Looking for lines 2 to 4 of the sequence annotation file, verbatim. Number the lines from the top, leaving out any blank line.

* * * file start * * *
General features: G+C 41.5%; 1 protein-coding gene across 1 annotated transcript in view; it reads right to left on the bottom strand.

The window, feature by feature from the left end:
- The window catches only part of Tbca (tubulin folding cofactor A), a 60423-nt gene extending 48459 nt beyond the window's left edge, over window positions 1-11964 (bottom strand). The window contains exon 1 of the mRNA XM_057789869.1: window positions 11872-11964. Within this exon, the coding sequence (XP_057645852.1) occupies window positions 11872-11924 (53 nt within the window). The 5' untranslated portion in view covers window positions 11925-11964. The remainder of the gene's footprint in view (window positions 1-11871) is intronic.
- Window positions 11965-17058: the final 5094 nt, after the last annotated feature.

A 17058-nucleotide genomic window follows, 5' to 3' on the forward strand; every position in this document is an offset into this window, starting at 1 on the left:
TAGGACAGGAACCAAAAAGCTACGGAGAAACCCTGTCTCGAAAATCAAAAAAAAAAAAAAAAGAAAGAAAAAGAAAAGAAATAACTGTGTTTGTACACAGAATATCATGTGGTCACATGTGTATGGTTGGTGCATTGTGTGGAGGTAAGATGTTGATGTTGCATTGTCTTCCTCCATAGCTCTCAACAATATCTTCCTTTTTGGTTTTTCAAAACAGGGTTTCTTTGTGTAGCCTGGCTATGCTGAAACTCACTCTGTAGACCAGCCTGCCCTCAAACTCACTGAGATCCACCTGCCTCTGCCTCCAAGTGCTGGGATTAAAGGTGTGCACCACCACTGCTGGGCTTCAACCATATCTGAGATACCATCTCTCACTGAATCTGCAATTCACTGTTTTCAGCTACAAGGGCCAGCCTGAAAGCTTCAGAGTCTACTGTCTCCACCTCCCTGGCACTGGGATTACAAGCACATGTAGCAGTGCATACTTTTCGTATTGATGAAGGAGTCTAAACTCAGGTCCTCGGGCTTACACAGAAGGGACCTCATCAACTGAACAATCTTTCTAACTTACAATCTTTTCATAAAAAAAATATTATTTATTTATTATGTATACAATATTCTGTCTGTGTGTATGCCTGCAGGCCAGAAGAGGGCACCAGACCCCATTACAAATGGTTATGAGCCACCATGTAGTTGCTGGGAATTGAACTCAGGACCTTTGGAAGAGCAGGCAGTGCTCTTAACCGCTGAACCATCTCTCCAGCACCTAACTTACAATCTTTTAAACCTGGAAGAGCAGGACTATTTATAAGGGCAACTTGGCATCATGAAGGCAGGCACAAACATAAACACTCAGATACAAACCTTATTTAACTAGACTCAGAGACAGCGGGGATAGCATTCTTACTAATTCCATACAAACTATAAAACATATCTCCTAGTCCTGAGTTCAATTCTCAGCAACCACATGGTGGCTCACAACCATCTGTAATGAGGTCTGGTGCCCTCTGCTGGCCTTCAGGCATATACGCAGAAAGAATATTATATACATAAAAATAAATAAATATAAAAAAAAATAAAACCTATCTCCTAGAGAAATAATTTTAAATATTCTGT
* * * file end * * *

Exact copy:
The window, feature by feature from the left end:
- The window catches only part of Tbca (tubulin folding cofactor A), a 60423-nt gene extending 48459 nt beyond the window's left edge, over window positions 1-11964 (bottom strand). The window contains exon 1 of the mRNA XM_057789869.1: window positions 11872-11964. Within this exon, the coding sequence (XP_057645852.1) occupies window positions 11872-11924 (53 nt within the window). The 5' untranslated portion in view covers window positions 11925-11964. The remainder of the gene's footprint in view (window positions 1-11871) is intronic.
- Window positions 11965-17058: the final 5094 nt, after the last annotated feature.